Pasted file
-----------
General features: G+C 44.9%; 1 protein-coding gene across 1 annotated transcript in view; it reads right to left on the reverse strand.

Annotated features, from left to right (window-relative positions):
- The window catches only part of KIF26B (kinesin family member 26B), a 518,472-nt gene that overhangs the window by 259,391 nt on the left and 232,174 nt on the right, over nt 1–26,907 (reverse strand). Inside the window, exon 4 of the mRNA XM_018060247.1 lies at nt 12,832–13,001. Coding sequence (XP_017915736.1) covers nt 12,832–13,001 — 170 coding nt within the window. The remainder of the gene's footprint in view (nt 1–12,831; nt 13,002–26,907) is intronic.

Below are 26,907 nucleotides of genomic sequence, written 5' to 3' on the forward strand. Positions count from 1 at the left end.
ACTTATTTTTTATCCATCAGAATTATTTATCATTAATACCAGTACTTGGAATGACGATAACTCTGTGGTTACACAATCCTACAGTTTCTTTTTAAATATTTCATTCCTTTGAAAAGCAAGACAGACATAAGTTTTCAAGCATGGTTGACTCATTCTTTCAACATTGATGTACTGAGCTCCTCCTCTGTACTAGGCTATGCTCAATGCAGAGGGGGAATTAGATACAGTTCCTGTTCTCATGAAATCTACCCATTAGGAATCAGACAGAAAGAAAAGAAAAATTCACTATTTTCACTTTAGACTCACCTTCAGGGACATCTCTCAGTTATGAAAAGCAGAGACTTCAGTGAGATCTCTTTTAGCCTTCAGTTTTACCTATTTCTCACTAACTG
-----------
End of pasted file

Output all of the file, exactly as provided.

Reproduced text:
General features: G+C 44.9%; 1 protein-coding gene across 1 annotated transcript in view; it reads right to left on the reverse strand.

Annotated features, from left to right (window-relative positions):
- The window catches only part of KIF26B (kinesin family member 26B), a 518,472-nt gene that overhangs the window by 259,391 nt on the left and 232,174 nt on the right, over nt 1–26,907 (reverse strand). Inside the window, exon 4 of the mRNA XM_018060247.1 lies at nt 12,832–13,001. Coding sequence (XP_017915736.1) covers nt 12,832–13,001 — 170 coding nt within the window. The remainder of the gene's footprint in view (nt 1–12,831; nt 13,002–26,907) is intronic.

Below are 26,907 nucleotides of genomic sequence, written 5' to 3' on the forward strand. Positions count from 1 at the left end.
ACTTATTTTTTATCCATCAGAATTATTTATCATTAATACCAGTACTTGGAATGACGATAACTCTGTGGTTACACAATCCTACAGTTTCTTTTTAAATATTTCATTCCTTTGAAAAGCAAGACAGACATAAGTTTTCAAGCATGGTTGACTCATTCTTTCAACATTGATGTACTGAGCTCCTCCTCTGTACTAGGCTATGCTCAATGCAGAGGGGGAATTAGATACAGTTCCTGTTCTCATGAAATCTACCCATTAGGAATCAGACAGAAAGAAAAGAAAAATTCACTATTTTCACTTTAGACTCACCTTCAGGGACATCTCTCAGTTATGAAAAGCAGAGACTTCAGTGAGATCTCTTTTAGCCTTCAGTTTTACCTATTTCTCACTAACTG